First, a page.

Anticholinergic agents for Parkinson's disease
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How It Works
Anticholinergic medicines block nerve impulses (cholinergic nerve impulses) that help control the muscles of the arms, legs, and body. They also restrict the action of acetylcholine, an important chemical messenger in the brain (like dopamine) that helps regulate muscle movement, sweat gland function, and intestinal function.
For normal motor or muscle control, the effects of acetylcholine and dopamine need to be carefully balanced. When dopamine levels are low (as they are in people who have Parkinson's disease), a chemical imbalance results, causing symptoms such as tremor and rigid muscles. Anticholinergic medicines decrease levels of acetylcholine to achieve a closer balance with dopamine levels.
Why It Is Used
Anticholinergics may be useful in treating people younger than 70 with Parkinson's disease whose main symptom is tremor. People with slowness, stiffness, and balance problems, and people without tremor usually do not benefit from these medicines. Anticholinergics also may be useful in controlling drooling.1
Anticholinergics usually are not used in people older than 70 or people who have developed mental impairment, such as memory problems, because these people are more likely to have severe side effects such as confusion and hallucinations (seeing or hearing things that aren't really there).
People who have certain medical conditions may require closer monitoring while they are taking anticholinergic medicines. These conditions include:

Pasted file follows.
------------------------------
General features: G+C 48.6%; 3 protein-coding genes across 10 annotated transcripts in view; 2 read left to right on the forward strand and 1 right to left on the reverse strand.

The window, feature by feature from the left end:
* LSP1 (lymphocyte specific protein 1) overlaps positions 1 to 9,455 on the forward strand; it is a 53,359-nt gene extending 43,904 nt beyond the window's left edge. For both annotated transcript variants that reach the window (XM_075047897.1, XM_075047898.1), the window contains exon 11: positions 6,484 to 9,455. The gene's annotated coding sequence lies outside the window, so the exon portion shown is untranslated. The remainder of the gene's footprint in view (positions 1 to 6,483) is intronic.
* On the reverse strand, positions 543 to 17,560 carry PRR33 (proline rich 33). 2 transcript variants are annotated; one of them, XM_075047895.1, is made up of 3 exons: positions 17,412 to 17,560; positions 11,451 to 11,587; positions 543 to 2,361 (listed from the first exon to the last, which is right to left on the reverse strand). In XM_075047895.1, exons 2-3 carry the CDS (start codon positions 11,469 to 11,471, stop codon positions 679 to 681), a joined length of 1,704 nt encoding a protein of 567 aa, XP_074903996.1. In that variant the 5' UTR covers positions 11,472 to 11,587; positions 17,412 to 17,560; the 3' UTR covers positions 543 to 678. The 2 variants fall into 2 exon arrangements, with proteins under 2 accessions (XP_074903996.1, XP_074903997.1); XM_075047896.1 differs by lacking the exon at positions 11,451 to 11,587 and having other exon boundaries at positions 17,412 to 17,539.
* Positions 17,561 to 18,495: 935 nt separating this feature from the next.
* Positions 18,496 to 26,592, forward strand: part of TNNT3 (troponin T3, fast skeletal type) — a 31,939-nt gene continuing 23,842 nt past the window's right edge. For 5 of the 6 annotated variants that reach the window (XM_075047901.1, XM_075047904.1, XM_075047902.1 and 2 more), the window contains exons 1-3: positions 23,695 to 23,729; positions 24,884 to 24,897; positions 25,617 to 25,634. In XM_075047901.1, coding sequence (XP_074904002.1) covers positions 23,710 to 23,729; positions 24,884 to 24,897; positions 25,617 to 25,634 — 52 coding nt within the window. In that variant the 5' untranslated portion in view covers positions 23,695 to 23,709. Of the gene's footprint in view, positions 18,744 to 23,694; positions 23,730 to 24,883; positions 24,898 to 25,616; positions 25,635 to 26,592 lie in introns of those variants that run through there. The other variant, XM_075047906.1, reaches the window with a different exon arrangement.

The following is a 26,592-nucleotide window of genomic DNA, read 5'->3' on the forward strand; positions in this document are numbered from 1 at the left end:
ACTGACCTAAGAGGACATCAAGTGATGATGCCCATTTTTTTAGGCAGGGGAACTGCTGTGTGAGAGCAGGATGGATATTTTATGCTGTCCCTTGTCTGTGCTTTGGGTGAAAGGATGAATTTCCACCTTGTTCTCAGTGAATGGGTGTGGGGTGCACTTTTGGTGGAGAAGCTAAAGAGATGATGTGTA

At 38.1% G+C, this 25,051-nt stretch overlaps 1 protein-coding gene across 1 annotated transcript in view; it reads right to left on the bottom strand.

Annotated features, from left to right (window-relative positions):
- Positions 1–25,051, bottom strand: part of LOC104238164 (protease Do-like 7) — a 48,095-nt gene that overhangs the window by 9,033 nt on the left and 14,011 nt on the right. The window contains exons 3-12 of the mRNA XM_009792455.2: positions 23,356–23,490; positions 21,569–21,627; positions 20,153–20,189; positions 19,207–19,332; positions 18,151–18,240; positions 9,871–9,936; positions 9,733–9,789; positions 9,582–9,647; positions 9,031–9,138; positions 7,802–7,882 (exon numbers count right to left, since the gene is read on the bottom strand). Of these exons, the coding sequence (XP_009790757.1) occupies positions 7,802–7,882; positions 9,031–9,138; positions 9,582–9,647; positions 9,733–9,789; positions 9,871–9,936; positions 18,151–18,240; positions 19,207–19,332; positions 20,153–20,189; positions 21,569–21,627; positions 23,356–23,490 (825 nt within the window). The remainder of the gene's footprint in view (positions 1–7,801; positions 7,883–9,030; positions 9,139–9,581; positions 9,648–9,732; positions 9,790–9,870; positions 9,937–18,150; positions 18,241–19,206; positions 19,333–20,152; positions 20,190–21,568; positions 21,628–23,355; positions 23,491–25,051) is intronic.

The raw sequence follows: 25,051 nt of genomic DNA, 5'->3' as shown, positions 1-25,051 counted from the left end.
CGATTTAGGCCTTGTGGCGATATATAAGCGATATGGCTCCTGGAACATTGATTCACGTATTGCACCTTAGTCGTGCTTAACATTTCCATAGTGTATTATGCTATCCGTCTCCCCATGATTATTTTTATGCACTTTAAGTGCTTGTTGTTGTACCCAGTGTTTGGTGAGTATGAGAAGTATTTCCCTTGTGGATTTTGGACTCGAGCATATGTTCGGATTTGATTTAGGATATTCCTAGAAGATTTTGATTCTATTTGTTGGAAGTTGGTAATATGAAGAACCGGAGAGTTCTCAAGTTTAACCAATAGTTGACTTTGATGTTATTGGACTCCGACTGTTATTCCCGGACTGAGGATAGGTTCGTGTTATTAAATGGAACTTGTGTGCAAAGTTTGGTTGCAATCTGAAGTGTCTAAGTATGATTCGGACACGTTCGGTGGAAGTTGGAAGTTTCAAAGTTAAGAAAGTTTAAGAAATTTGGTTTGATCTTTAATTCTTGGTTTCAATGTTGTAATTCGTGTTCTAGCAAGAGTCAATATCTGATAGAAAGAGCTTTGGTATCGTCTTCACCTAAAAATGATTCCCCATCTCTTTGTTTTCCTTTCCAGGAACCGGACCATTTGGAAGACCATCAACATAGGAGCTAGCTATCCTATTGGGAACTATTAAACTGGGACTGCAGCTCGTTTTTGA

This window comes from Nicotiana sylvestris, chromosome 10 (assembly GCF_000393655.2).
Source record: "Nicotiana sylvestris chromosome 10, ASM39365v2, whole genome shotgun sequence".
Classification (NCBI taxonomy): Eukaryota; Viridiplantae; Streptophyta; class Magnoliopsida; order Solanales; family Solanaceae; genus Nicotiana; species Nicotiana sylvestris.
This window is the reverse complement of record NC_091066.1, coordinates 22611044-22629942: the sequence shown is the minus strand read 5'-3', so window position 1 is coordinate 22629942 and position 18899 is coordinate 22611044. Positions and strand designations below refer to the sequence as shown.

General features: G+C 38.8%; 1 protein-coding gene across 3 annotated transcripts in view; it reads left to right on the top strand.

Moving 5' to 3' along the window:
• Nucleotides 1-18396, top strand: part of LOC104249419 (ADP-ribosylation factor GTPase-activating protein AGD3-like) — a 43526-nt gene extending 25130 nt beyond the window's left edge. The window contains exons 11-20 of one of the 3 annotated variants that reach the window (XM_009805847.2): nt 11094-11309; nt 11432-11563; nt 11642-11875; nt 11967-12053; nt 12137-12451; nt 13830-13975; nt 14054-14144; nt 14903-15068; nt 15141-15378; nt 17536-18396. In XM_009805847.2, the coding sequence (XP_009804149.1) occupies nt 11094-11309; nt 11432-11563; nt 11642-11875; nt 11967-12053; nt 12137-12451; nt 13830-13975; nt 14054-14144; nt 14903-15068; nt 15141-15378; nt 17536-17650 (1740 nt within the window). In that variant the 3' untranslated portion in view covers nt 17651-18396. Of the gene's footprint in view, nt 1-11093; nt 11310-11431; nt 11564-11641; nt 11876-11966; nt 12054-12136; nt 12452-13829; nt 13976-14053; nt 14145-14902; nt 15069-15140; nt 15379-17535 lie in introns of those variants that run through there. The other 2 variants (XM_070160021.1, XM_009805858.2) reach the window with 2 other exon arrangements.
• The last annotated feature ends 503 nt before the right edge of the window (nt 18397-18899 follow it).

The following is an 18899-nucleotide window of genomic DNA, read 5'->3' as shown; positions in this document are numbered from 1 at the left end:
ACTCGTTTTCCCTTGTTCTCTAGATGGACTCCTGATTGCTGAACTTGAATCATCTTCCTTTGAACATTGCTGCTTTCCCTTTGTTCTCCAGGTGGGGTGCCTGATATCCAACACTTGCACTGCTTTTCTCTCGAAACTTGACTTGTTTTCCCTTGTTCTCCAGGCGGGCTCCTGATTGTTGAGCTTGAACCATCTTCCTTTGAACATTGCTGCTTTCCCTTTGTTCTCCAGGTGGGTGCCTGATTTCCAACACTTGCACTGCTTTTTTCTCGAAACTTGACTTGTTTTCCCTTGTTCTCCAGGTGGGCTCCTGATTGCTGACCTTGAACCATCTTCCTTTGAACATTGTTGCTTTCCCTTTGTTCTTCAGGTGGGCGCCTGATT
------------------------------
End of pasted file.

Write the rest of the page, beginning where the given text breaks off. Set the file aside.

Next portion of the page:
How Well It Works
Anticholinergics are still used for some people, especially for the treatment of tremor and drooling.1
Side effects from anticholinergics are very common and may include:
- Dry mouth.
- Blurred vision.
- Inability to urinate.
- Decreased sweating.
- Fast heartbeat (tachycardia).
Side effects on the central nervous system (brain and spinal cord) are more common in older people and are often a reason to stop using the medicine. These side effects include:
- Memory problems.
- Hallucinations (seeing or hearing things that aren't really there).
See Drug Reference for a full list of side effects. (Drug Reference is not available in all systems.)
What To Think About
Anticholinergics are the oldest of the medicines used to treat Parkinson's disease symptoms. Today they have a limited role in the treatment of Parkinson's because more effective medicines that cause less severe side effects have become available. Anticholinergics are often used early in the disease to lessen tremor, but they are rarely tolerated by older people because of their numerous side effects.
People who take anticholinergics need to be careful while driving or performing other tasks that require alertness because these medicines may impair mental and physical abilities.
If you have the eye disease glaucoma, talk with an eye doctor before you start taking anticholinergics. People who have glaucoma may need to be watched more closely while they are taking these medicines.
Last Updated: December 8, 2008